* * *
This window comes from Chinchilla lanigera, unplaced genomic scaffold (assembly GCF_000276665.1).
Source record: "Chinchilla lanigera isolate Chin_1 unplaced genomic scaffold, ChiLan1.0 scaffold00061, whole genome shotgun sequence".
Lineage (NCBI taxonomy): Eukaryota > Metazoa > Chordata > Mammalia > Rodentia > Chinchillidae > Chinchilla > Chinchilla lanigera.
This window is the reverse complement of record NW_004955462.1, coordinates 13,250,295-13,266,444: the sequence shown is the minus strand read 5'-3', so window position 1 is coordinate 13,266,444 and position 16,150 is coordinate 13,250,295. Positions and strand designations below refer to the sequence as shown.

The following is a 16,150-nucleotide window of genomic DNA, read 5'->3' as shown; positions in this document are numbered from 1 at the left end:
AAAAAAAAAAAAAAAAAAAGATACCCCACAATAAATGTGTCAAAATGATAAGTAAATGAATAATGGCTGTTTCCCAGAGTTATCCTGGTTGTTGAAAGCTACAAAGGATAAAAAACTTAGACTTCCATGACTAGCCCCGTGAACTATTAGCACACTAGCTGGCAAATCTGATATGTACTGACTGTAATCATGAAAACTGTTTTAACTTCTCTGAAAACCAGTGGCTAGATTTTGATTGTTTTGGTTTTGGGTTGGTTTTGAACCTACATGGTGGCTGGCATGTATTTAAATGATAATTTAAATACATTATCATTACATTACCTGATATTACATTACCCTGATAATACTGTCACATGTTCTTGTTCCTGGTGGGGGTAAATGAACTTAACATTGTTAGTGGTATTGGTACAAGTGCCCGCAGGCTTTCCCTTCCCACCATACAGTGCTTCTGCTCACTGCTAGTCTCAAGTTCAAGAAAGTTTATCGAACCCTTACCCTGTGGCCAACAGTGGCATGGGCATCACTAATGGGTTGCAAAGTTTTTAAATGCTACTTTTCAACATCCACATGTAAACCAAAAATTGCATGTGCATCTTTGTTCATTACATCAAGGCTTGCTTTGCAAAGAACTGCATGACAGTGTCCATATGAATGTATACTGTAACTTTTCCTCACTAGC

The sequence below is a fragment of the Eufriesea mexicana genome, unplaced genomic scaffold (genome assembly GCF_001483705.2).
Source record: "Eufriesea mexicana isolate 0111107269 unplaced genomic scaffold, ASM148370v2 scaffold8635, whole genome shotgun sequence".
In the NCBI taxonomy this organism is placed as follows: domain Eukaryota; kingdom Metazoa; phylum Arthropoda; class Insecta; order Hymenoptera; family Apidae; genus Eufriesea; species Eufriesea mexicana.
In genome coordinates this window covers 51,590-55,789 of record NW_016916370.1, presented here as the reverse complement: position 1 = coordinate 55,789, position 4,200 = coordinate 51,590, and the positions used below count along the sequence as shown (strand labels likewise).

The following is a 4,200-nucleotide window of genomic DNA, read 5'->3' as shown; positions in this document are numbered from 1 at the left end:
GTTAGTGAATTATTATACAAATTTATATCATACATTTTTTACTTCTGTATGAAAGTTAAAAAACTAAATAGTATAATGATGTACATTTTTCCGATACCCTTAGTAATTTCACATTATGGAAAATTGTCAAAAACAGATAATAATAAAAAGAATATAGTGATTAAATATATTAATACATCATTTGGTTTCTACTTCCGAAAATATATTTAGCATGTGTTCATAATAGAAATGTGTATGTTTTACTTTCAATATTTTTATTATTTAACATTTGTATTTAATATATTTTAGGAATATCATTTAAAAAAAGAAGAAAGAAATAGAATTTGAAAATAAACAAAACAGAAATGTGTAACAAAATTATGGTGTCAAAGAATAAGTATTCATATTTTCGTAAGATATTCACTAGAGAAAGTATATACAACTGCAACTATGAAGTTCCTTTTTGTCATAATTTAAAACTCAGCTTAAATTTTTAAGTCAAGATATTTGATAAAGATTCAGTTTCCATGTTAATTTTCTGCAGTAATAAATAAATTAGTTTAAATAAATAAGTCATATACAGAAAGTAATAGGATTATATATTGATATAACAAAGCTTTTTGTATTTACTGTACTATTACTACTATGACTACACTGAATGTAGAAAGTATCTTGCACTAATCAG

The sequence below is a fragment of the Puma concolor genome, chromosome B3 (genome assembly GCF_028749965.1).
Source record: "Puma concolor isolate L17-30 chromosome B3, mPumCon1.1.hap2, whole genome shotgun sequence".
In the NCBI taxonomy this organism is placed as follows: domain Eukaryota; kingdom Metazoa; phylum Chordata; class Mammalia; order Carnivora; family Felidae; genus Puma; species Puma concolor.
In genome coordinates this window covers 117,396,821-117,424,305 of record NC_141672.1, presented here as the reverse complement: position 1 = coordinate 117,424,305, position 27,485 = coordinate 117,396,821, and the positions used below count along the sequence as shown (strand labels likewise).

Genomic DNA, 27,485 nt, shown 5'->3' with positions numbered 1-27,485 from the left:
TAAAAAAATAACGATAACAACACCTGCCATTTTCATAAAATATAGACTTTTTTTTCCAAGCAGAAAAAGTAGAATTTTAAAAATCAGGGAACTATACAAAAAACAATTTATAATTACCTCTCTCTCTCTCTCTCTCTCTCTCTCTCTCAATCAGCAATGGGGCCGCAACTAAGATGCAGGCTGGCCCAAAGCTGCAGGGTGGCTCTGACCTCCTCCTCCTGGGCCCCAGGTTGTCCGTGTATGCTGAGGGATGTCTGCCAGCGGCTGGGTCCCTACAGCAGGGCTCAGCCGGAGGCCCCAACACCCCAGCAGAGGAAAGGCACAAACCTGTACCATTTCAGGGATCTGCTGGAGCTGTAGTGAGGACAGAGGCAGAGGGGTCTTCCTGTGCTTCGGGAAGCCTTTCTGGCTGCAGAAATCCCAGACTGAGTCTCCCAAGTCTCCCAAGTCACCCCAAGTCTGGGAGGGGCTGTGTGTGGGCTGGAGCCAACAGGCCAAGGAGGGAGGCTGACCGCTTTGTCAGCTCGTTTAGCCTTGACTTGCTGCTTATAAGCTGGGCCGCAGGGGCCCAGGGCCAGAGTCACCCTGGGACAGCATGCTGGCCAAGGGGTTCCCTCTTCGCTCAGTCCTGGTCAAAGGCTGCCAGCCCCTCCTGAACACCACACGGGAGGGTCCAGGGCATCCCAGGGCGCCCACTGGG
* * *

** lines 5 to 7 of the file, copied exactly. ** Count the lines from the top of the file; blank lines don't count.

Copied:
The following is a 16,150-nucleotide window of genomic DNA, read 5'->3' as shown; positions in this document are numbered from 1 at the left end:
AAAAAAAAAAAAAAAAAAAGATACCCCACAATAAATGTGTCAAAATGATAAGTAAATGAATAATGGCTGTTTCCCAGAGTTATCCTGGTTGTTGAAAGCTACAAAGGATAAAAAACTTAGACTTCCATGACTAGCCCCGTGAACTATTAGCACACTAGCTGGCAAATCTGATATGTACTGACTGTAATCATGAAAACTGTTTTAACTTCTCTGAAAACCAGTGGCTAGATTTTGATTGTTTTGGTTTTGGGTTGGTTTTGAACCTACATGGTGGCTGGCATGTATTTAAATGATAATTTAAATACATTATCATTACATTACCTGATATTACATTACCCTGATAATACTGTCACATGTTCTTGTTCCTGGTGGGGGTAAATGAACTTAACATTGTTAGTGGTATTGGTACAAGTGCCCGCAGGCTTTCCCTTCCCACCATACAGTGCTTCTGCTCACTGCTAGTCTCAAGTTCAAGAAAGTTTATCGAACCCTTACCCTGTGGCCAACAGTGGCATGGGCATCACTAATGGGTTGCAAAGTTTTTAAATGCTACTTTTCAACATCCACATGTAAACCAAAAATTGCATGTGCATCTTTGTTCATTACATCAAGGCTTGCTTTGCAAAGAACTGCATGACAGTGTCCATATGAATGTATACTGTAACTTTTCCTCACTAGC

The sequence below is a fragment of the Eufriesea mexicana genome, unplaced genomic scaffold (genome assembly GCF_001483705.2).